Dog Pile is an energetic drawing experiment between artists Kevin Dietz and Michael Hampton. The purpose of the experiment is to utilize the space with crossing narratives, and to occupy the wall. The wall will become a pile in the process; a pile will be formed through the process while the means of its construction is lost. Parts may be lost in the pile, a burial mound of cartoon context, but every vanished line offers an insight into another work, another narrative. Different stories come out on top. The story starts any where and ends anywhere. The writers block becomes the work. One page is over another, one mark is over another, and, one story is over another. The nature of drawing is in constant thrust. The eraser is the killer, and the pencil a knife! Cut and carve, mark and erase. Stack and stack. Sometimes an exact feeling is hard to place. So, just stare.

Japanese Film Festival at Watkins

Posted on: March 1st, 2017 by Brendan Tapley

Friday – 7 April 2017

6:00 – Opening night receptions – Watkins cafeteria/deck overlooking pond

7:30 – Voices of a Distant Star – 25 min – 2002 – Animated (JF)

Japanese with English subtitles

The first major project by director Makoto Shinkai. who recently directed the movie ‘Your Name’ (Kimi no na wa), which overtook ‘Spirited Away’ to be the highest grossing anime film in history

Saturday – 8 April 2017

5:30 –  Miss Hokusai –Animated – 1 hour 33 minutes

Japanese with English sub-titles

From award-winning director Keiichi Hara (Colorful) and Japanese powerhouse Production I.G (creators of Ghost in the Shell) comes a remarkable story of the daughter behind one of history’s most famous artists. As all of Edo flocks to see the work of the revered painter Hokusai, his daughter O-Ei toils diligently inside his studio. Her masterful portraits, dragons and erotic sketches – sold under the name of her father – are coveted by upper crust Lords and journeyman print makers alike. Shy and reserved in public, in the studio O-Ei is as brash and uninhibited as her father, smoking a pipe. But despite this fiercely independent spirit, O-Ei struggles under the domineering influence of her father and is ridiculed for lacking the life experience that she is attempting to portray in her art. Miss Hokusai‘s bustling Edo (present day Tokyo) is filled with yokai spirits, dragons, and conniving tradesmen, while O-Ei’s relationships with her demanding father and blind younger sister provide a powerful emotional underpinning to this sumptuously-animated coming-of- age tale.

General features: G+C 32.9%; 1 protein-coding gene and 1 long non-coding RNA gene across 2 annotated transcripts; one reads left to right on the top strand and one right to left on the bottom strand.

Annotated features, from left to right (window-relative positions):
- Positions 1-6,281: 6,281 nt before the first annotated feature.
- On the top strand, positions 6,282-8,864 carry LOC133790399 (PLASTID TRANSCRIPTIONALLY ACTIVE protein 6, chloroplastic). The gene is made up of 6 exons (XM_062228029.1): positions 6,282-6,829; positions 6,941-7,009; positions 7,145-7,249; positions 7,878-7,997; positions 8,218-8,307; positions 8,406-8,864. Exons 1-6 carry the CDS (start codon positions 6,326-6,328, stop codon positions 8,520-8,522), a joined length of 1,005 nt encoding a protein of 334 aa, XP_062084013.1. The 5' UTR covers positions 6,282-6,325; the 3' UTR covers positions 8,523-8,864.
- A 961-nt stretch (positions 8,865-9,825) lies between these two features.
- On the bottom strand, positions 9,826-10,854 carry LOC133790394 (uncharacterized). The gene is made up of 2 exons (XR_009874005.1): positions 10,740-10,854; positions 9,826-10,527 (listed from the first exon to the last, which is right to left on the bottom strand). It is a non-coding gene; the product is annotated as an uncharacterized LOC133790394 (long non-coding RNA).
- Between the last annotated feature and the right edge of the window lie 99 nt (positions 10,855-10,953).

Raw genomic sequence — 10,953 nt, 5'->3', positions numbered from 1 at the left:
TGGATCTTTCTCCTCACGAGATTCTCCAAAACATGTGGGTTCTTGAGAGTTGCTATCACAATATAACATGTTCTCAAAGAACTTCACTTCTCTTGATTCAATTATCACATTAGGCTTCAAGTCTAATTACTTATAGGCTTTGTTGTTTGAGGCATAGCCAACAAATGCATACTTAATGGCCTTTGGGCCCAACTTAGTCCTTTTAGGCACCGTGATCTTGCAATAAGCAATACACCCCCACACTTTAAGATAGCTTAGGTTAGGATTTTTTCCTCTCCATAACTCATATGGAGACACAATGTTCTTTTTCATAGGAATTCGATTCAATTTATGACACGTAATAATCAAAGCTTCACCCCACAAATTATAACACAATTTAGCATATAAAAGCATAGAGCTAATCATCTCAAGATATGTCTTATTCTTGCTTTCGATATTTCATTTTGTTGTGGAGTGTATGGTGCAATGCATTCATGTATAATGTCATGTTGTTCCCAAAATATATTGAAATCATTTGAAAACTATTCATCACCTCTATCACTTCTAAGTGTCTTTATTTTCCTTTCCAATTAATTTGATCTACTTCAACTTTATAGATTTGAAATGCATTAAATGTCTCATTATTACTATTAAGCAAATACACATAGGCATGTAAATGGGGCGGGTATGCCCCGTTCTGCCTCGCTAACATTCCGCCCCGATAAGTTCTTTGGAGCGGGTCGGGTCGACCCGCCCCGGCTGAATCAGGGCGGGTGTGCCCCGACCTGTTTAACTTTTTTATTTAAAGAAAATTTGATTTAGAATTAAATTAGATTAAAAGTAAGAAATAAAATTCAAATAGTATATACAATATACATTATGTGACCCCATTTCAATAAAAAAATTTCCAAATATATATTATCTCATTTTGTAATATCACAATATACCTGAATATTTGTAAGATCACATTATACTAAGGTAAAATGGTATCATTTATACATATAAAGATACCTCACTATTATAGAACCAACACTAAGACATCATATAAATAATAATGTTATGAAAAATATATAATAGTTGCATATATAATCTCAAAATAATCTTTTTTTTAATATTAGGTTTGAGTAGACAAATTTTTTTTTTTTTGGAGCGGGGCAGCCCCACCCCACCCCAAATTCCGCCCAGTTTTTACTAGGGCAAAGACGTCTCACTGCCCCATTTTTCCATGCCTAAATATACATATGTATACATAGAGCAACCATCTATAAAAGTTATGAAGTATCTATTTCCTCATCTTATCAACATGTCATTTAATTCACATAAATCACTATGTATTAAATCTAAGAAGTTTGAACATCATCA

Sunday – 9 April 2017

1:00 –  From Up on Poppy Hill – Animated – 1 hour 32 min

Japanese with English subtitles

Set in 1963 Yokohama, Japan, the film tells the story of Umi Matsuzaki, a high school girl living in a boarding house, Coquelicot Manor. When Umi meets Shun Kazama, a member of the school’s newspaper club, they decide to clean up the school’s clubhouse, Quartier Latin. However, Tokumaru, the chairman of the local high school and a businessman, intends to demolish the building for redevelopment and Umi and Shun, along with Shirō Mizunuma, must persuade him to reconsider. Japanese animated drama film directed by Gorō Miyazaki, scripted by Hayao Miyazaki and Keiko Niwa, and produced by Studio Ghibli. It is based on the 1980 serialized Japanese comic of the same name illustrated by Chizuru Takahashi and written by Tetsurō Sayama.